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United States v. Chavez

United States District Court, D. New Mexico

July 19, 2018



         In preparation for trial, and in compliance with this Court's June 18, 2018 Order (Doc. 40), Defendant Manuel Chavez filed a Motion in Limine in Support of the Admission of Defendant's Exhibit D into the Record (Motion) (Doc. 41). The United States filed a response opposing admission of Defendant's Exhibit D (Response) (Doc. 42).[1] Having considered the parties' briefing, arguments, and relevant case law, the Court will grant Defendant's Motion.


         On February 14, 2018, a federal grand jury returned an indictment charging Defendant Manuel Chavez with being a felon in possession of a firearm contrary to 18 U.S.C. § 922(g)(1). See Redacted Indictment (Doc. 12). The charge stems from events that unfolded following a law enforcement traffic stop of the vehicle Defendant was driving in Albuquerque, New Mexico on January 8, 2018, that ultimately ended with Defendant's arrest. On April 30, 2018, Defendant Manuel Chavez filed a Motion to Suppress Search of Vehicle (Doc. 26), contending that Bernalillo County Sheriff Office (BCSO) Deputy Chavez's entry into the vehicle that Defendant was driving was an illegal warrantless search that does not fall into a recognized exception to the warrant requirement. As a result, Defendant asks the Court to suppress any evidence, including, but not limited to, the firearm found in the vehicle. One of the arguments advanced by the United States in its response to Defendant's motion to suppress was that even if the Court were to find that law enforcement unlawfully seized the gun from the car Defendant was driving, the evidence is still admissible under the inevitable discovery doctrine. See Resp. to D. Mot. to Suppress (Doc. 32 at 15). Under the inevitable discovery doctrine, “illegally obtained evidence may be admitted if it ultimately or inevitably would have been discovered by lawful means.” U.S. v. Christy, 739 F.3d 534, 540 (10th Cir. 2014). The United States claims that deputies would have inevitably discovered and seized the handgun as part of the vehicle inventory conducted in preparation for towing the vehicle under BCSO's Operating Procedures. (Doc. 32 at 15-16). The United States claims that after a deputy inventoried the vehicle, the registered owner, C.B., exited a nearby residence and the vehicle was released to her. (Doc. 32 at 16). C.B. disclaimed ownership of the firearm. (Id.).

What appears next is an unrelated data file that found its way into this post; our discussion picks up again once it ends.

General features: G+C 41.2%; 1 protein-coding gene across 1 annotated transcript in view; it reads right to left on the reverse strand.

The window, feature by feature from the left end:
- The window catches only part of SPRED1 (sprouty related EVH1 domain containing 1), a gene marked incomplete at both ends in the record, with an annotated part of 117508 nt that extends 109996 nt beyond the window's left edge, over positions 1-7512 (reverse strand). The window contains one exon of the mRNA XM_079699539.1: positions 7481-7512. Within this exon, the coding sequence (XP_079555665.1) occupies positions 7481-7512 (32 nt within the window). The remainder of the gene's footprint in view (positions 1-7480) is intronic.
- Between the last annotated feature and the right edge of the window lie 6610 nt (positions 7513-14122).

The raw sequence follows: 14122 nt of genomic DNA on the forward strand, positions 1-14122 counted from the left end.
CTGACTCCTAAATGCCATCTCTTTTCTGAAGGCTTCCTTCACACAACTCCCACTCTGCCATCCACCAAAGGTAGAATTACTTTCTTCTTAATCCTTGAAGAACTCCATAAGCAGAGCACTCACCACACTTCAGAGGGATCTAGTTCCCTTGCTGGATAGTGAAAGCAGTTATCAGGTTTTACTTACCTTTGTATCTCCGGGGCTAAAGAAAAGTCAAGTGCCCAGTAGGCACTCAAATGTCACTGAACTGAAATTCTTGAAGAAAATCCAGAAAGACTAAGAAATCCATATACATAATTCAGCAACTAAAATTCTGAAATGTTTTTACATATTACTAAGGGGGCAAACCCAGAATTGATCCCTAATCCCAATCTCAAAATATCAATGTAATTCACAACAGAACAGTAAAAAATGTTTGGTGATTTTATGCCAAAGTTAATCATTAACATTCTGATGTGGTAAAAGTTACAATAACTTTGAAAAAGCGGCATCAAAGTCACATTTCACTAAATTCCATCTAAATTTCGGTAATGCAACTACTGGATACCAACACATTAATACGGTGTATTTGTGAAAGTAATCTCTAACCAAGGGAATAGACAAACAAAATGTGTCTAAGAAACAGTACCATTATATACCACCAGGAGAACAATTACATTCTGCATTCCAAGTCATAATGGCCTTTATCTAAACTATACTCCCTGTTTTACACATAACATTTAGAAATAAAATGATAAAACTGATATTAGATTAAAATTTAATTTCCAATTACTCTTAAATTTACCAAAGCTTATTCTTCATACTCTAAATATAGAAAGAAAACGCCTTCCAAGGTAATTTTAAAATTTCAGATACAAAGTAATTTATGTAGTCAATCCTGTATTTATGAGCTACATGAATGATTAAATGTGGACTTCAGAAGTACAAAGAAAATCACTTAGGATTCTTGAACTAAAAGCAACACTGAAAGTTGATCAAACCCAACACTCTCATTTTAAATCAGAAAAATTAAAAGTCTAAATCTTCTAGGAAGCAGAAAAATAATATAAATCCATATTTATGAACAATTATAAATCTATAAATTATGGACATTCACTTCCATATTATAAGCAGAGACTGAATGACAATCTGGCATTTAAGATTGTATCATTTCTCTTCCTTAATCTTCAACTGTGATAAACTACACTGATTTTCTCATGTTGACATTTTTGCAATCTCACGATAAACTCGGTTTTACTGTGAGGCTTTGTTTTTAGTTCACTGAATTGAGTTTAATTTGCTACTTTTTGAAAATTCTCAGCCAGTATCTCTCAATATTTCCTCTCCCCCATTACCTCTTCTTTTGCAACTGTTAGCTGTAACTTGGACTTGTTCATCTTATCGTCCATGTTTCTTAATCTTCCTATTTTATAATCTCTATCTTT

On June 13, 2018, the Court began a hearing on Defendant's suppression motion that continued on June 15, 2018. During the hearing, Defendant moved the Court to admit Defense Exhibit D, a chart or table containing metadata extracted from digital photographs the field investigator took during inventory of the vehicle Defendant was driving. Defendant suggested at the hearing that the metadata establishes that law enforcement officials had contact with the vehicle's registered owner before deputies starting taking inventory photographs, thereby obviating the need for an inventory search. The United States objected to admission of Defense Exhibit D. After listening to brief argument from both parties, the Court asked the parties to submit additional briefing regarding admissibility of Defense Exhibit D.


         In his Motion, Defendant contends that the Court should admit Defense Exhibit D for purposes of the suppression hearing under Rule 402[2] of the Federal Rules of Evidence because it is relevant for purposes of demonstrating to the Court the time that deputies began the vehicle inventory search in relation to law enforcement's discovery that C.B. was the vehicle's registered owner. Defendant suggests that a review of Defense Exhibit D in conjunction with the Computer Aided Dispatch (CAD) log (Government Exhibit 21) “indicates that law enforcement knew who the owner of the vehicle was and that she was present on scene before the inventory search took place.” (Doc. 41 at 2).